What I want to consider is the phenomenon for which the surface of the planet is largely covered from the inside. The constant passing inside/outside assumes, gradually, different forms and signs. In practice, cultures change, but not the elements that go to make it up. Asphalt, a material with a strong character that today has negative connotations, is present in large quantities on the ground and since ancient times has been used for building and fertilising; the Assyrian-Babylonian civilisations for the famous hanging gardens; the Spaniards in South America; and we also find it in painting definitely from the 18th century. On January 9, 2005, with Sue Spaid, I found the exact place that was the setting for Asphalt Rundown, made by Robert Smithson in 1969 in a suburb of Rome. The place was a flint quarry.
I would like to point out straight away that flint is an extracted material used mostly for cladding streets and buildings. Sue Spaid and I didn’t find the asphalt, obviously it had disintegrated over the years but on the side of the quarry on where it was poured we found plants growing on the same surface and the shape of the poured asphalt immortalised in a photograph, surrounded by naked earth. In absence of declarations of the artist, I guess that the work is presented as something that orders or reorders the fabric of the ground in the sequence stone-flint-hardness-asphalt-viscosity-vegetation-air-light and note that one of the consequences is that the ground has been fertilised.
Thirty years after that day in 1969, I myself succumbed to the attraction of asphalt as an organic material and initially I used it in the negative sense projected by contemporary times. In 1996 in my exhibition “Burning Colours” at the Lasca Gallery in Los Angeles I presented 54 teddy bears soaked in asphalt, with an eye to social organisation and the strongly sweetened system of values in American society. But for me it wasn’t enough. The sense of immanent collapse that I sense in the western world has compelled me to look for new passages, to cross the street, towards Atlantis.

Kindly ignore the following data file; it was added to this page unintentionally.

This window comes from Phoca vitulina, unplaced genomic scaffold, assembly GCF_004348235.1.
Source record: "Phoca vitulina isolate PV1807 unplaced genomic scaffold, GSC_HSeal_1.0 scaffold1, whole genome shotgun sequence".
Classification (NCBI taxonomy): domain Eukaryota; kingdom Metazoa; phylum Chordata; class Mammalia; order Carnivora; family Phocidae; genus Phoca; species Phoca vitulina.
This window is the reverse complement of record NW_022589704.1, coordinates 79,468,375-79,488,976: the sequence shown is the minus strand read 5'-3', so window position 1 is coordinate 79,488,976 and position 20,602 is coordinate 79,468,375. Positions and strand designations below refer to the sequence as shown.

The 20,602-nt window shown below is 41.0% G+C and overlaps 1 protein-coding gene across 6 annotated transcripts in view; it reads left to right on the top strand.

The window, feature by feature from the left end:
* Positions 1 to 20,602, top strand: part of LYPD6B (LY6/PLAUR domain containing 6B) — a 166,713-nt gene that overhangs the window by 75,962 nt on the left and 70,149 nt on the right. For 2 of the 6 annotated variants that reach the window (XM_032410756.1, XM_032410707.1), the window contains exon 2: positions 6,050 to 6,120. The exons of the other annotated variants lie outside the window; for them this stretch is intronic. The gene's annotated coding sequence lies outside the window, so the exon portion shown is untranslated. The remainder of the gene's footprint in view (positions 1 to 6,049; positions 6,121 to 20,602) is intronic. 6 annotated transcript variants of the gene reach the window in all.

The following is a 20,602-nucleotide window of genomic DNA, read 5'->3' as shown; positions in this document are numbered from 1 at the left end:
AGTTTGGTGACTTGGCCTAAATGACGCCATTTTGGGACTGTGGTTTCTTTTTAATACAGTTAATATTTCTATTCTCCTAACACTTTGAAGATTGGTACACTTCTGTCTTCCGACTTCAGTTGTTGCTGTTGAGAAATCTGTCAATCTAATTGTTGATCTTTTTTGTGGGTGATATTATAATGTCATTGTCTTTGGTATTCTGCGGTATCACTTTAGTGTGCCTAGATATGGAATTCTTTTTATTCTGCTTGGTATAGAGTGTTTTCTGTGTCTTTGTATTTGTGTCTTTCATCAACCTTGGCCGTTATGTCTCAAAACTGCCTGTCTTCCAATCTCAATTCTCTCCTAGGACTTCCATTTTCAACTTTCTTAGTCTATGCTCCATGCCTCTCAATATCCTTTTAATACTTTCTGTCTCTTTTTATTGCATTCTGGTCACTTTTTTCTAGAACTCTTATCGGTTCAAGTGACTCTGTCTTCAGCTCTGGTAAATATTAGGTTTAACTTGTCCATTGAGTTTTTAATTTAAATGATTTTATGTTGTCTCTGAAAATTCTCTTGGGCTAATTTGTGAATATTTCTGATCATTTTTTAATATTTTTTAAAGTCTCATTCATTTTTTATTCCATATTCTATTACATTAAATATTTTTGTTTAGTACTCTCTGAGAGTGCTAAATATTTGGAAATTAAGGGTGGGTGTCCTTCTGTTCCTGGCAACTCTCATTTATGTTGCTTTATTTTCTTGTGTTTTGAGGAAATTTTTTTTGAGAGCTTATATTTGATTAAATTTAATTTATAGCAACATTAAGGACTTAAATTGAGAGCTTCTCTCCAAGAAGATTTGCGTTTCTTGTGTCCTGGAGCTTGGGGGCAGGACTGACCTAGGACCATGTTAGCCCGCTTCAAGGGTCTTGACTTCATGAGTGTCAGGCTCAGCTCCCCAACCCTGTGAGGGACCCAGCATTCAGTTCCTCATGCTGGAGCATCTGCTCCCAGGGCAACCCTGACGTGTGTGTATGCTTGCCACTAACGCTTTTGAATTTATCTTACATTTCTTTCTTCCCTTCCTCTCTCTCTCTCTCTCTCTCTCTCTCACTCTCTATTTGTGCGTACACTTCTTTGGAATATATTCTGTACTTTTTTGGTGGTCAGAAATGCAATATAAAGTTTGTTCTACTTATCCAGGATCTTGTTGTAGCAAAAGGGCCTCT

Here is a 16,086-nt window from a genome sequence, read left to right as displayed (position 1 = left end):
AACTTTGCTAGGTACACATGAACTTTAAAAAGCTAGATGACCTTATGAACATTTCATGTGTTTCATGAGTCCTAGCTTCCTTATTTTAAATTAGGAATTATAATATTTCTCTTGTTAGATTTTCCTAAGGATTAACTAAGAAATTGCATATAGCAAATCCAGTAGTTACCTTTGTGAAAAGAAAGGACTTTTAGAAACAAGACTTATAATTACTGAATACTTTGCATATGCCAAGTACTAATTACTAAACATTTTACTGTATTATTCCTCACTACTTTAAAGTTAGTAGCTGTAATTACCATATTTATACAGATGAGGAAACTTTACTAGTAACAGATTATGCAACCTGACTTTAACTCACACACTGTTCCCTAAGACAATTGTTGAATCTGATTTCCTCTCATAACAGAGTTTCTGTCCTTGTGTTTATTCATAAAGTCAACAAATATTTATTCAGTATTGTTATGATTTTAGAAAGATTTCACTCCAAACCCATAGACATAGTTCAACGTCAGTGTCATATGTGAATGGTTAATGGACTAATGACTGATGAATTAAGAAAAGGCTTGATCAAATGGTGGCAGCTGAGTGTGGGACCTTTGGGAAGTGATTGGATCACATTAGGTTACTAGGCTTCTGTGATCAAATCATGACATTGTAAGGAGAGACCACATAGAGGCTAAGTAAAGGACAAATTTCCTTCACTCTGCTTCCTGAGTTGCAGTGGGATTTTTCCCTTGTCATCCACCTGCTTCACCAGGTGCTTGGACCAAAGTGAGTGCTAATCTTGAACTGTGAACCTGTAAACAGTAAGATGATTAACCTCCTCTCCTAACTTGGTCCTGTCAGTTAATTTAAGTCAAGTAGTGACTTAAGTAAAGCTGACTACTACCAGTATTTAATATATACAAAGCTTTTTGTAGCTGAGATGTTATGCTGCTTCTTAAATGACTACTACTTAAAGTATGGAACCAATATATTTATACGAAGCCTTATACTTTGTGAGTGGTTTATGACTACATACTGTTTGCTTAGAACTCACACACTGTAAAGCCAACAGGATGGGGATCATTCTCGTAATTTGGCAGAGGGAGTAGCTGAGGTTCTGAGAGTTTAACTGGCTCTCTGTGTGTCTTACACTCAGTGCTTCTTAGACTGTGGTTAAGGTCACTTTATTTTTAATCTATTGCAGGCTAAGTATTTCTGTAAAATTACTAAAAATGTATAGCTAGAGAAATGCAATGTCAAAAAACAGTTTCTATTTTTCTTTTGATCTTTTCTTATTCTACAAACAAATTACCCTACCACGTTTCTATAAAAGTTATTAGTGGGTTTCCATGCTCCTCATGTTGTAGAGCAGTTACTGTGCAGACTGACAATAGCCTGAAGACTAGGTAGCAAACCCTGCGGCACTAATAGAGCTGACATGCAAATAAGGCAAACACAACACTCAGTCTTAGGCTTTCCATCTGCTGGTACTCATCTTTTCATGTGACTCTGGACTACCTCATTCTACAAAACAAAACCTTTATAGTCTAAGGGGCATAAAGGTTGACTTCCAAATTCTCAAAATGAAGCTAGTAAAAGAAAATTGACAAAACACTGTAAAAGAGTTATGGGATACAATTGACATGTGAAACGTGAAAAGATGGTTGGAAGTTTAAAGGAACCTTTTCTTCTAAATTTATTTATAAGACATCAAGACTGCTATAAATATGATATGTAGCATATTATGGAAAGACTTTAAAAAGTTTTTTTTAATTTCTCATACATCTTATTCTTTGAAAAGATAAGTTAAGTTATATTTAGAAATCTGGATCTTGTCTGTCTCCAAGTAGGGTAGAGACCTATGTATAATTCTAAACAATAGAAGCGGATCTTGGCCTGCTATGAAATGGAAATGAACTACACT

I intervened directly on the urban landscape, on the asphalt of the city. I painted real zebra crossings, but secretly at night, with other people or groups (Ravenna, Forlì, Bologna, Genoa, Milan, Nice, Amsterdam and Los Angeles). “(Giambi) uses a convention to obtain a slowing down and a new passage, effectively useable” wrote Giorgina Bertolino, “the following morning someone will use the freshly painted zebra crossing until they are identified as illicit... The operation (...) is not aimed at an analytical recording of so called street behaviours but to their alteration provoked within a code. The object of such provocation is the idea of functionality itself and above all in its coinciding exclusively with regulations. The illicit zebra crossings, those that in other words that don’t belong to the geometry of bureaucratic circulation, are then semantic traps because they place the interpretation of the codified form in crisis, causing it to trip on the function”. (Zebra Crossing, a.titolo di edizione, Torino, 1998, pages 45/46)
The formless pouring of asphalt and the geometry of the zebra crossing fatally vanish, act as a kind of archaeology of the present, in the wild environment hunting out vestiges of works of Smithson and perhaps one day on the hunt for illicit zebra crossings in urban centres.